Through the month of June, we enjoyed multiple webinars, interviews and training sessions on the all-important topic of communication. Fantastic, extraordinary and above-average communication skills are essential in our businesses; they impart understanding in our work with patients and clients, they help us attract clients through astute marketing, and they make it possible for us to work productively within a multidisciplinary team. 

In order for our communication to be effective, we really need to get our mindsets right about a number of areas:

  • marketing and sales, for instance, must be valued, planned, and targeted;
  • our attitudes towards our patients and their owners must be steeped in compassion and patience, with a real desire to understand their needs;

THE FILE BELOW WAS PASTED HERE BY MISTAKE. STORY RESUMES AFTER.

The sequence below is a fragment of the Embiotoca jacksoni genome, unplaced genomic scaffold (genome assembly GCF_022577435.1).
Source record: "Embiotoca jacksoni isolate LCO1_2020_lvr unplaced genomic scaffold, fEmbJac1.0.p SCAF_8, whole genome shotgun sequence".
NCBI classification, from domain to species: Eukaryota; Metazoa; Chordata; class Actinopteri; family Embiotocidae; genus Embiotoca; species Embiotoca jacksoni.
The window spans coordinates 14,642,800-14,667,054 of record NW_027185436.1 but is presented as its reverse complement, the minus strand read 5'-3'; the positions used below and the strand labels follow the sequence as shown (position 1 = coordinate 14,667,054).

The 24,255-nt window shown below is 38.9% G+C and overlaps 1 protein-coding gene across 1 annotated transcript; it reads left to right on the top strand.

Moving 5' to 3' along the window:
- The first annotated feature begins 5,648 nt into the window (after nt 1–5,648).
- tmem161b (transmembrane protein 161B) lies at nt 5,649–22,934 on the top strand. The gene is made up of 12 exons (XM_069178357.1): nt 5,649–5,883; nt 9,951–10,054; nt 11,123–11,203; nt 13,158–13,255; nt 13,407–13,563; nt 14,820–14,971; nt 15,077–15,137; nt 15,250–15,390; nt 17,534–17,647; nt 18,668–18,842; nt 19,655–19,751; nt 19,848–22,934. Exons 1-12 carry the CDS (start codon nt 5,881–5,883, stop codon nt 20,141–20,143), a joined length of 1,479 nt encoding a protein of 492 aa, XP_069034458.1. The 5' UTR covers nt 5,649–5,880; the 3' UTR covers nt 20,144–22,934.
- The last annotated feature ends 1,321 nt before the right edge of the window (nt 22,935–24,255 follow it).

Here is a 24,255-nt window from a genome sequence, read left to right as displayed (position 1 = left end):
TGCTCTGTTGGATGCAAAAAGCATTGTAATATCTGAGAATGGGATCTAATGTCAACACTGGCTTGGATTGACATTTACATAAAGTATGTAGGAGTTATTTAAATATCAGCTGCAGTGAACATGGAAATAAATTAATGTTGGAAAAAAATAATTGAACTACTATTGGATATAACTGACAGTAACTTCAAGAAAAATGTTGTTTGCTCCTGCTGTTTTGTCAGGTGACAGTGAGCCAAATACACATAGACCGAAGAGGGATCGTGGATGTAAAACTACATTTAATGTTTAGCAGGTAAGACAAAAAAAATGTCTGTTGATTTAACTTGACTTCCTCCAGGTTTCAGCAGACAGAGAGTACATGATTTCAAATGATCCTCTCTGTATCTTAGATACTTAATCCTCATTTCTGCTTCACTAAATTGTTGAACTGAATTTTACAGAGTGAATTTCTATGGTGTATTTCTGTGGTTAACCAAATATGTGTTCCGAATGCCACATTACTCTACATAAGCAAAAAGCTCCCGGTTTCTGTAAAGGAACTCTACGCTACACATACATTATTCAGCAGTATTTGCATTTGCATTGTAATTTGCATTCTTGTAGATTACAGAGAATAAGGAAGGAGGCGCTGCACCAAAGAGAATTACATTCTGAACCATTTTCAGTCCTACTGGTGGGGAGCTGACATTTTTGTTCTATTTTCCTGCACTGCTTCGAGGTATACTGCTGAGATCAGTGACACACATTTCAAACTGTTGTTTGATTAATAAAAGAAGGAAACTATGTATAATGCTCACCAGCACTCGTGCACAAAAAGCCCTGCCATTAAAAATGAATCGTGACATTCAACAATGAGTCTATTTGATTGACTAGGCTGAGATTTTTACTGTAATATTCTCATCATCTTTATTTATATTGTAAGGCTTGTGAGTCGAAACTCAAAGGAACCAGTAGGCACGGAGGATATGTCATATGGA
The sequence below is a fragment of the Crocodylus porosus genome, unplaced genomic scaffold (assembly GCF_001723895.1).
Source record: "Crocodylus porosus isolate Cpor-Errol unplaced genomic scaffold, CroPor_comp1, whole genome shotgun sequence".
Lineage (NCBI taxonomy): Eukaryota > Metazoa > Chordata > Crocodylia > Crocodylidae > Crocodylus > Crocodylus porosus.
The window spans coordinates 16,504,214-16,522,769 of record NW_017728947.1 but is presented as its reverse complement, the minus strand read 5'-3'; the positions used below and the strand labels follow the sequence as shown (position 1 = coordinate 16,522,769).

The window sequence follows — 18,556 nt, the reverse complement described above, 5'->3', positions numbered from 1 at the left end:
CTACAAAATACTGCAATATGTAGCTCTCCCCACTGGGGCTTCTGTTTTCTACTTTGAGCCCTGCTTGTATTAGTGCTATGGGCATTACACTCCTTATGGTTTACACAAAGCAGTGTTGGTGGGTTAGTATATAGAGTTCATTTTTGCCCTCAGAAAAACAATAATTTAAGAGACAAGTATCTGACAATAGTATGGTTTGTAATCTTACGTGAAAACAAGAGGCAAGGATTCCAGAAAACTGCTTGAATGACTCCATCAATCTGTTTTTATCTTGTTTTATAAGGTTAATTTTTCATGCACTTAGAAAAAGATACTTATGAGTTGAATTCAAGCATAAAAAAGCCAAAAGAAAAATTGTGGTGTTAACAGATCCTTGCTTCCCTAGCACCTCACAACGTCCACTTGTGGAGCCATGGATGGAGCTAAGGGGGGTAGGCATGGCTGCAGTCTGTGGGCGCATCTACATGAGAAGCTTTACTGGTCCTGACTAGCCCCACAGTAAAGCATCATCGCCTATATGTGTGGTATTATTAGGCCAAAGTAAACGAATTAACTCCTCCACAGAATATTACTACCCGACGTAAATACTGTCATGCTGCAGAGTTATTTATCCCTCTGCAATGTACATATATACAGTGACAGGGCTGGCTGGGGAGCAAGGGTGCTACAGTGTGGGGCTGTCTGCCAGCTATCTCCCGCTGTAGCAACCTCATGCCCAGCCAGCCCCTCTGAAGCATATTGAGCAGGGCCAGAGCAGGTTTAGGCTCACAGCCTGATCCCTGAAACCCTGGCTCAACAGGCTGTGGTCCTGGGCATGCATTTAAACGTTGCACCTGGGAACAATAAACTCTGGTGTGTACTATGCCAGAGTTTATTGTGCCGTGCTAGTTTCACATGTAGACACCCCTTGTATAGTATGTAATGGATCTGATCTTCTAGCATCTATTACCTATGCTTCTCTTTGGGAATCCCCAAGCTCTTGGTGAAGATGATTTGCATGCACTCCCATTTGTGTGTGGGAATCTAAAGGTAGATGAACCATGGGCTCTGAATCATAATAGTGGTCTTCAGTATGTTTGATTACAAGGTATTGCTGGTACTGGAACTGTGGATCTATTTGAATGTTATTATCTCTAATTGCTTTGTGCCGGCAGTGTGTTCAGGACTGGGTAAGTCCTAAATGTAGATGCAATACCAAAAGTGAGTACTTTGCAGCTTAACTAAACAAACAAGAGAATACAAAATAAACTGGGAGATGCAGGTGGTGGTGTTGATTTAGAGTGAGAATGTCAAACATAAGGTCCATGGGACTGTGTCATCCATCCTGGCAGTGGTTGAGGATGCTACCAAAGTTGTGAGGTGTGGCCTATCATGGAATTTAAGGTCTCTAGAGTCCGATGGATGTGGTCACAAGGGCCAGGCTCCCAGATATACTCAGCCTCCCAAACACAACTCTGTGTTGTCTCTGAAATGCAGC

• we must desire to connect with our network of referring professionals in a way that meets their needs, shows our value, and leads to the best outcomes for our patients.

All of this is a tall order, but do-able, with a clear head and a desire to become the best we possibly can be.

Let’s start by looking at how to build excellent referral relationships.

Building referral relationships

‘We also have the owner as a part of the multi-disciplinary team, and we often forget these guys: dog walkers, groomers, day care, pet sitter, trainer, behaviourist. There is method in my madness – these people are huge influencers in our patients lives.’ Hannah Capon

In a webinar with Dr Hannah Capon in the Small Animal membership, Hannah shares with us ‘how to work well with the referral vet’ – something we all are challenged with from our first days in practice.